"It will look suspicious if we don't go," Biz said.

- -

The quad was covered in clusters of weeping, shivering students, cupping their hands over the twitching flames of the candles they were passing out around the perimeter, trying to keep the light from going out with a wet sizzle. The mist Biz and I had stepped into when we first left the house had given way to a steady, sideways spit. An umbrella just created a vacuum for the rain to get at you from all sides.

Biz struggled to shut hers against the wind, and we both put up the hoods of our Patagonia jackets, the coat my mother forbids me from wearing when I'm home in the city, even during a blizzard.

With my peripheral vision obstructed, I walked right past Campbell and Detective Roth without even noticing them. The only reason I even knew we'd passed them is because Biz saw, and she wiggled her hand underneath my arm, pinned to my side, and squeezed. "To your left," she hissed.

I waited until we'd joined the group at the outer left corner before daring to scope out my surroundings. I know Campbell saw me, but he pretended not to.

"We need candles," Biz whispered, "it's not going to look real unless we have candles."

"What's not going to look real?" I whispered back, annoyed with her for being cryptic, but even more annoyed that Campbell was acting like I didn't exist when all I could do was replay that moment he collected me off the window's ledge and slammed me into the wall, like he was going to fuck all of my lies right out of me.

"Our grief," Biz hissed. She took off, in search of some props that would adequately depict our grief.

Have you ever been with someone who you are so completely enamored with that you are actually turned on by the idea of what he is like with other women? The line of thinking had never even crossed my mind with any of the guys I'd slept with before Campbell, and there were many. I lost count after freshmen year. But now, it was all I could think about. Who were the women he had been with before me? What did he do with them? How did he act? Was he that devastating combination of angry and sad, because he knew we couldn't ever really be together? Or maybe it was because he'd finally found someone who knew how tricky real grief is, especially when it's reserved for someone so invincibly young. The way it casts a shadow on everything you do and say and become afterward, because you know, better than anyone, that there isn't really a point. My brother despised cheese but loved pizza, he knew all the words to the rap in TLC's "Waterfalls" and used to perform it for me whenever it would come on the radio in a cab. Once, when we were talking about the preppy murderer, Thayer said that if anyone ever did that to me he would hunt that person down, and make sure he suffered before he killed him. We rewound that part in Jaws where the kid's leg floats to the bottom of the ocean again and again, howling with laughter, because the special effects had really aged. There is simply no point in ever being happy if you can accumulate all these moments with a person only to have him end up in the ground beneath your feet, feeling like you've been gutted like a fish at the very mention of his name.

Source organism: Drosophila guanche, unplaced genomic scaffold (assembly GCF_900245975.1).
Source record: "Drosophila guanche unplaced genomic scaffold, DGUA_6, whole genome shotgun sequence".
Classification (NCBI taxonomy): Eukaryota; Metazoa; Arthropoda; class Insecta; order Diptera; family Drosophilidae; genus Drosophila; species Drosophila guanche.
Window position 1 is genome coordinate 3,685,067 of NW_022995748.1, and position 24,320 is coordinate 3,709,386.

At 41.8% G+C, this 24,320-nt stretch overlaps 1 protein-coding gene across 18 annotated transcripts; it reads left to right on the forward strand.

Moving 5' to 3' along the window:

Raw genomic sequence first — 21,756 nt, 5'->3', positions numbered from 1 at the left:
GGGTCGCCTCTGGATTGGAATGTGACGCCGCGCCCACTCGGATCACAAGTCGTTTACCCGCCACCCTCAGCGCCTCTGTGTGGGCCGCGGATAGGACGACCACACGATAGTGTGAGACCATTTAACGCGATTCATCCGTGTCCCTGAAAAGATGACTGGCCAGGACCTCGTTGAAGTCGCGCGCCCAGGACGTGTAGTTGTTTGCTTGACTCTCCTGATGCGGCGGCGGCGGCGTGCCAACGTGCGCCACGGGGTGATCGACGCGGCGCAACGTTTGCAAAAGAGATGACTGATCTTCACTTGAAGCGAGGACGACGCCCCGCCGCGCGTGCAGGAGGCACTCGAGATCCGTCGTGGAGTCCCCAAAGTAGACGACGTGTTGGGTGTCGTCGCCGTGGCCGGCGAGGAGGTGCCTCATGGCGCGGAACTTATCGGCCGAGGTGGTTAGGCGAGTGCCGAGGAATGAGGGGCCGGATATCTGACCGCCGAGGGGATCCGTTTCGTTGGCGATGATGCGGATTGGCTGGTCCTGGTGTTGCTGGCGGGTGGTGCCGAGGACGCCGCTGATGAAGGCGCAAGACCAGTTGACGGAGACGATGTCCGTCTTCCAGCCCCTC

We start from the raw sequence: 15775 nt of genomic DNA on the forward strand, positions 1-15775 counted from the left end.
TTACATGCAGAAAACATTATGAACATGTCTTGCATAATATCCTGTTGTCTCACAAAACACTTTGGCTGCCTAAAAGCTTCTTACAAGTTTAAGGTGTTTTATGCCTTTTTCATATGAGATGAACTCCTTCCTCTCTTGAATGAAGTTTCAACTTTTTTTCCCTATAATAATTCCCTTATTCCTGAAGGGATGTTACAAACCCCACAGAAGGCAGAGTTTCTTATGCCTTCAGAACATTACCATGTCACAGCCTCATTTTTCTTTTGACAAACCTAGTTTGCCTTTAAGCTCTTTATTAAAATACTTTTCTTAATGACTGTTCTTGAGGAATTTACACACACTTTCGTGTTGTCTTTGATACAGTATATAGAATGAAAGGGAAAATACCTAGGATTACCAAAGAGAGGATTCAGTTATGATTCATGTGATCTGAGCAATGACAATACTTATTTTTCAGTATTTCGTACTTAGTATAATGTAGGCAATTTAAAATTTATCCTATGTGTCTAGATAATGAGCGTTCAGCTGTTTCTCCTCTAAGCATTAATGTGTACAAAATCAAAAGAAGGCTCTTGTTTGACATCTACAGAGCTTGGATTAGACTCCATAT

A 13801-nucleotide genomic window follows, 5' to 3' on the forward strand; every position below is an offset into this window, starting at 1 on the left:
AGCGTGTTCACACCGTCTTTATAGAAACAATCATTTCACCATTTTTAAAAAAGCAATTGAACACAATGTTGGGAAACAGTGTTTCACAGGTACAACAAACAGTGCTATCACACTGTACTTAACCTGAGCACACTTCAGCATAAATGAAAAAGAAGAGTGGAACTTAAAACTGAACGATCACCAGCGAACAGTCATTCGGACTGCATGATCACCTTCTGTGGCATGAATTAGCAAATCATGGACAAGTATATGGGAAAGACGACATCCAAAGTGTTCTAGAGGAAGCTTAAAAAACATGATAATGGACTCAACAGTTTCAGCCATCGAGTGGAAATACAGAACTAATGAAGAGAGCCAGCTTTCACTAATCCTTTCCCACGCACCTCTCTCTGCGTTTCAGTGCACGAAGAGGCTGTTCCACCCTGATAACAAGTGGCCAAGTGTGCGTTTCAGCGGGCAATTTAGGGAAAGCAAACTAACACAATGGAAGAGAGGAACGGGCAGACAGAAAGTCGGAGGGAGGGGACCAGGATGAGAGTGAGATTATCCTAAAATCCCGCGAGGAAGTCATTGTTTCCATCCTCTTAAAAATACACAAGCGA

"Surprised to see you here."

I looked to my right. Campbell was by my side, hands clasped over his pelvis, staring straight ahead.

"I didn't come for Bridget," I said.

Campbell exhaled, his breath curling out of his nostrils like the smoke that follows a blast from a fire-breathing dragon in a kid's cartoon. "Watch what you say," Campbell warned. "There is only so far I'll go for you."

"Keep telling yourself that," I said.

Campbell shifted his weight, so that he was leaning closer to me, practically brushing my side. I had that giddy feeling in my stomach, like I was driving over a small, steep hill. It had been forever since I felt it, and, I realized, probably forever since he had too. He needed me as much as I needed him.

"At 1 AM," Campbell said, "I want you to come outside, get in my car, and not say a fucking word."

I bit down on my lip so hard the spot was numb and tingly for hours. Before I could say anything, Biz appeared to my left. "Here," she said, tersely, shoving a candle into my hands.

Campbell gave the two of us a look. "Very convincing," he concluded, before wondering off.

I could feel Biz glaring at me. "What was that about?"

"Same old," I said, flatly. "If I remember anything that seems to be of importance please give him a call."

"Right," Biz snorted. "My ass is on the line, and you're screwing the lead investigator on the case. You are unbelievable"—

I shushed her then, but not because I didn't want to hear what she had to say next, or even admit to myself that she was right. It was because the Masons were approaching the podium, getting ready to address the crowd. And this time it wasn't just the two of them—there was a third member of their party, so shockingly reminiscent of her sister with her imposing height and black curtain of hair, wiry and wild with the humidity, that a swell of frenzied whispers rose up from the crowd. Is that..how could that be....?

Only it wasn't, and it couldn't be Bridget. It was Abby.